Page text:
Wednesday, April 05, 2006

Book Review

I finished reading The Namesake while in Chennai on a teaching assignment. About the only time I can read a novel is when I am on the road. To read non-fiction at any other time seems to be a violation of time stewardship.

Sandy, my wife, who is a ferocious reader, consumed the first 75 pages before I left town. She said the character wasn’t interesting and she couldn’t get into it. Our friend Sharmila, who read it while in Japan, also said she didn’t care for the book as the author, Jhumpa Lahiri, was too detailed which distracted from the story. With “two thumbs down” you’d think I would have abandoned the project, but hey, I was going to be alone in my room for two weeks with nothing else to do, so why not?

As a student of culture, I enjoyed The Namesake. It’s a story about a Bengali family from Calcutta who moves to the U.S. in the ‘50’s and the struggles they faced as new immigrants. The main character is Gogol, their son, who was given this “good name” at birth. It was only meant to be a pet name until their grandmother in India sent his real name. That name was somehow lost crossing the Atlantic and the boy lives with Gogol until he is old enough to change it himself. The name Gogol is neither Indian nor American, but Russian, named after Nikolay Gogol (1809-1852), the Russian novelist, dramatist, satirist, founder of the so-called critical realism in Russian literature.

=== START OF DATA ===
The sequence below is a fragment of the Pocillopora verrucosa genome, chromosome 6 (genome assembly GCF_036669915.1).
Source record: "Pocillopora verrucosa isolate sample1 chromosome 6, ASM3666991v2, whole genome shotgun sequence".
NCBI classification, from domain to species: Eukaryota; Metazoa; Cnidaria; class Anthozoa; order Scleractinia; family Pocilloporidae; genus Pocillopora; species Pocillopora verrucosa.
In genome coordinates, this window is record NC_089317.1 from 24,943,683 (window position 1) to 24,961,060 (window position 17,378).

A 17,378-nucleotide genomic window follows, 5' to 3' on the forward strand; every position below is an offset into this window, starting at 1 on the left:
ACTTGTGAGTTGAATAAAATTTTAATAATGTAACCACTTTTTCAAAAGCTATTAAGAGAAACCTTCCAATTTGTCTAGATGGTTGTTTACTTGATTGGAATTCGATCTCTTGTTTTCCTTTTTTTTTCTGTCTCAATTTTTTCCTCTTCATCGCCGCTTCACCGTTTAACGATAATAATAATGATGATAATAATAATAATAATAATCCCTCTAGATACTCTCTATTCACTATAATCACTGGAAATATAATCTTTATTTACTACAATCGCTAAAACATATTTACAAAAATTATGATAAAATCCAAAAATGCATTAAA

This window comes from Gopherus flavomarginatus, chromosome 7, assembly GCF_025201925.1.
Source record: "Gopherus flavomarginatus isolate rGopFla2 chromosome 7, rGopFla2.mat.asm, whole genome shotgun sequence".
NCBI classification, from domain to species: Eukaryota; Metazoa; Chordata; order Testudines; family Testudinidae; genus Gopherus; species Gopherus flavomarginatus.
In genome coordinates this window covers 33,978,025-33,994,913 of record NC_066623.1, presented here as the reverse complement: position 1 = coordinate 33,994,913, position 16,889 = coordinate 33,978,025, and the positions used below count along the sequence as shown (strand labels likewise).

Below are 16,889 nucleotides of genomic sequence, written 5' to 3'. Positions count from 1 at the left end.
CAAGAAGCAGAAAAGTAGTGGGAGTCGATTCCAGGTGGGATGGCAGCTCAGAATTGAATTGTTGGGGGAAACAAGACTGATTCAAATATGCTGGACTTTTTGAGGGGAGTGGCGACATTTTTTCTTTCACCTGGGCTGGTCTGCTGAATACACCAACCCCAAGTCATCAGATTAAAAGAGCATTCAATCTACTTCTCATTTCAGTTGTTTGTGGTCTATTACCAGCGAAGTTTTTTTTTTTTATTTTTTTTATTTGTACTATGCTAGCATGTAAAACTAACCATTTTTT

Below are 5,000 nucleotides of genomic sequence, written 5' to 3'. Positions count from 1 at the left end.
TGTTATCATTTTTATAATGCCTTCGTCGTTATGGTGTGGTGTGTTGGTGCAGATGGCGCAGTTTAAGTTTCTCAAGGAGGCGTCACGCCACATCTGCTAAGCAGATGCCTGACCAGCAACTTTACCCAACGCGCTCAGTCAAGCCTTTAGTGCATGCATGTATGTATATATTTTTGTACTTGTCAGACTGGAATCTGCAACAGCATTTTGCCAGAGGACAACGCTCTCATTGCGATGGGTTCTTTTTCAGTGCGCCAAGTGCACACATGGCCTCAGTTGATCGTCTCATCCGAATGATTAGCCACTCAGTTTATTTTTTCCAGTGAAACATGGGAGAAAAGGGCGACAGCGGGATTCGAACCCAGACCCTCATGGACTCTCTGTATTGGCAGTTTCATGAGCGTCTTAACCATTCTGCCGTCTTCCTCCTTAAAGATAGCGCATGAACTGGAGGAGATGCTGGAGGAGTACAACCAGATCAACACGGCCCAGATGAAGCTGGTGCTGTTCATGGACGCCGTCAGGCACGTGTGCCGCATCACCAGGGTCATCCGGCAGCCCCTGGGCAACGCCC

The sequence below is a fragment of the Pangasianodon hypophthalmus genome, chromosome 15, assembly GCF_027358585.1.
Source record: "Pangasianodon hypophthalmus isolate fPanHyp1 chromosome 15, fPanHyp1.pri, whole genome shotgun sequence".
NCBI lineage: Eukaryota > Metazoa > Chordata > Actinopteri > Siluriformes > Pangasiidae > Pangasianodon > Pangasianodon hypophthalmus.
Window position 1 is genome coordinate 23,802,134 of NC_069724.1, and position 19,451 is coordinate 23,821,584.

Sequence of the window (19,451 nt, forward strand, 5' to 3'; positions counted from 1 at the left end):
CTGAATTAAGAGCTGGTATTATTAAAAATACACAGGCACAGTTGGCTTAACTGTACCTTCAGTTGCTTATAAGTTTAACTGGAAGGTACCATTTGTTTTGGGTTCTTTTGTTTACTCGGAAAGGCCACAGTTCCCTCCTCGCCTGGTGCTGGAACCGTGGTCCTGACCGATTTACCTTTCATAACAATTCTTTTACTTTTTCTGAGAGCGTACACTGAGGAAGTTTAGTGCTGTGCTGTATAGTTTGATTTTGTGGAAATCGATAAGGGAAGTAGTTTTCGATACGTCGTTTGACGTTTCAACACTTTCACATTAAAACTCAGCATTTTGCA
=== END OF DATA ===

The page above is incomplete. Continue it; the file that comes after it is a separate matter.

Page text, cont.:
Lahiri’s book was interesting as it gives insights on how people from India cope with living overseas. They, like all immigrants, usually group together in ethnic coalitions rather than integrate into the larger society. This is still very much the practice today with most immigrants, especially with Indians who are more group oriented than individualistic American's living overseas. I found the main character, though hardly endearing, a fascinating study of “third culture kids” (TCK). Indian on the outside, mostly American on the inside, Gogol, like all TCK’s, struggles to find his true identity. Had the story continued, Gogol’s children would probably have embraced the culture of their grandparents, wanting to identify with their “roots.”

I have not read enough Indian novels to make judgment, but the few I have read all leave me thinking about one word…fatalism. Fatalism permeates the Hindu worldview. Why do peasants accept their life with resignation? It’s fate, there is nothing one can do about it. Why does the caste system, where a persons lot in life is predetermined, continue to prevail in this society? Their belief in dharma, that all creation must adhere to a sense of obligation and must fulfill his role in society, even as an outcast, somehow makes the pain of life bearable, though meaningless. As I read the last lines of this novel it left me neither happy nor sad, neither gratified nor disappointed. It just ended -- like life.

For an outsider wanting to learn the inner workings of culture, The Namesake is worth the read. If you’re looking for a Bollywood ending, I suggest you buy a copy of Hum Tum on DVD.